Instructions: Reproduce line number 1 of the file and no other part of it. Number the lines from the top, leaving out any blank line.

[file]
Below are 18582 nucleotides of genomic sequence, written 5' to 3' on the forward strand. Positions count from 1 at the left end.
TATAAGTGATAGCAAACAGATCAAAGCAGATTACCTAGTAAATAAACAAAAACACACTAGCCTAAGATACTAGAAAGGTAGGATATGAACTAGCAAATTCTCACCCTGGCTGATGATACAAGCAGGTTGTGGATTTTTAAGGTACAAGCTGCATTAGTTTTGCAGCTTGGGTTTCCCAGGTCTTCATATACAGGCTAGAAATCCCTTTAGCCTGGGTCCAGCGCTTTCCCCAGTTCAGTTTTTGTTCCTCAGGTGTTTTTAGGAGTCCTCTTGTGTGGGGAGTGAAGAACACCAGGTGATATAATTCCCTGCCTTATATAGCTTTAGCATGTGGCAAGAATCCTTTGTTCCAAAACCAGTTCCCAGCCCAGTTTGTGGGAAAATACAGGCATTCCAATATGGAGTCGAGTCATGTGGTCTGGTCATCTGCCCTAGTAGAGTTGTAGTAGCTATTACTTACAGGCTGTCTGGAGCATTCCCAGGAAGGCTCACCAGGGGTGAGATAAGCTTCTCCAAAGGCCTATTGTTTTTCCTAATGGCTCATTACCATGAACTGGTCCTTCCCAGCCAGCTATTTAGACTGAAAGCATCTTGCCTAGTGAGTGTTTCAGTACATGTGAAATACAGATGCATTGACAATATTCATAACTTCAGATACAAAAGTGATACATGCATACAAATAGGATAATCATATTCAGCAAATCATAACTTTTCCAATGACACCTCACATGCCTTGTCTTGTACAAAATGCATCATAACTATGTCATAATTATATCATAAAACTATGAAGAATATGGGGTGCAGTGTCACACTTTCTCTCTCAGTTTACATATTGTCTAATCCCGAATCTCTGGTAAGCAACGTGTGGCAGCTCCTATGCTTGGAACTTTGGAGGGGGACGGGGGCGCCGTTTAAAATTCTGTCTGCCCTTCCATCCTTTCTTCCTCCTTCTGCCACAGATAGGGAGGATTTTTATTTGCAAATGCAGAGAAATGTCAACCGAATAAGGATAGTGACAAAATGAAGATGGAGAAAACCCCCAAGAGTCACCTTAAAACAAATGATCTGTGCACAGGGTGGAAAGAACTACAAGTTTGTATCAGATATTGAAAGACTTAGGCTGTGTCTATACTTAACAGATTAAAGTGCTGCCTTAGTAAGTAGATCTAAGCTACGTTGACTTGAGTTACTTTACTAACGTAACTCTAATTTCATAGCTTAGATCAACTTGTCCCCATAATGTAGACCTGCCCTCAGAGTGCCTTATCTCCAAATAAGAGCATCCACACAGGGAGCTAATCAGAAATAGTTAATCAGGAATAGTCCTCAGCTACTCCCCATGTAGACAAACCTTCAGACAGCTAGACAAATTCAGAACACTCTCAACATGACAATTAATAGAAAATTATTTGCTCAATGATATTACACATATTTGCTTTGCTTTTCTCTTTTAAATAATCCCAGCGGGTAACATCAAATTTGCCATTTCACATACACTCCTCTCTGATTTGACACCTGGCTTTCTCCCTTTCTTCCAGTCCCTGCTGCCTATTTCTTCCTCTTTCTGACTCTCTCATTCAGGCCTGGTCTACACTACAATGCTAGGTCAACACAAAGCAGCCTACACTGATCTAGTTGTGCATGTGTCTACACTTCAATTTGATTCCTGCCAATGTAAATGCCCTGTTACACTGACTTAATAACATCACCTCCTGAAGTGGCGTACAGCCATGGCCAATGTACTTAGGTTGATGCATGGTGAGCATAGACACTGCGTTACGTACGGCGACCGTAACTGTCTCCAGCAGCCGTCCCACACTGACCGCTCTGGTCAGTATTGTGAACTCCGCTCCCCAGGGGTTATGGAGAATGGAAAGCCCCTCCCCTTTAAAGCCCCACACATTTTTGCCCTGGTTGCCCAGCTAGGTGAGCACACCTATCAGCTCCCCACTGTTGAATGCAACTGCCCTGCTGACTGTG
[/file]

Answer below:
Below are 18582 nucleotides of genomic sequence, written 5' to 3' on the forward strand. Positions count from 1 at the left end.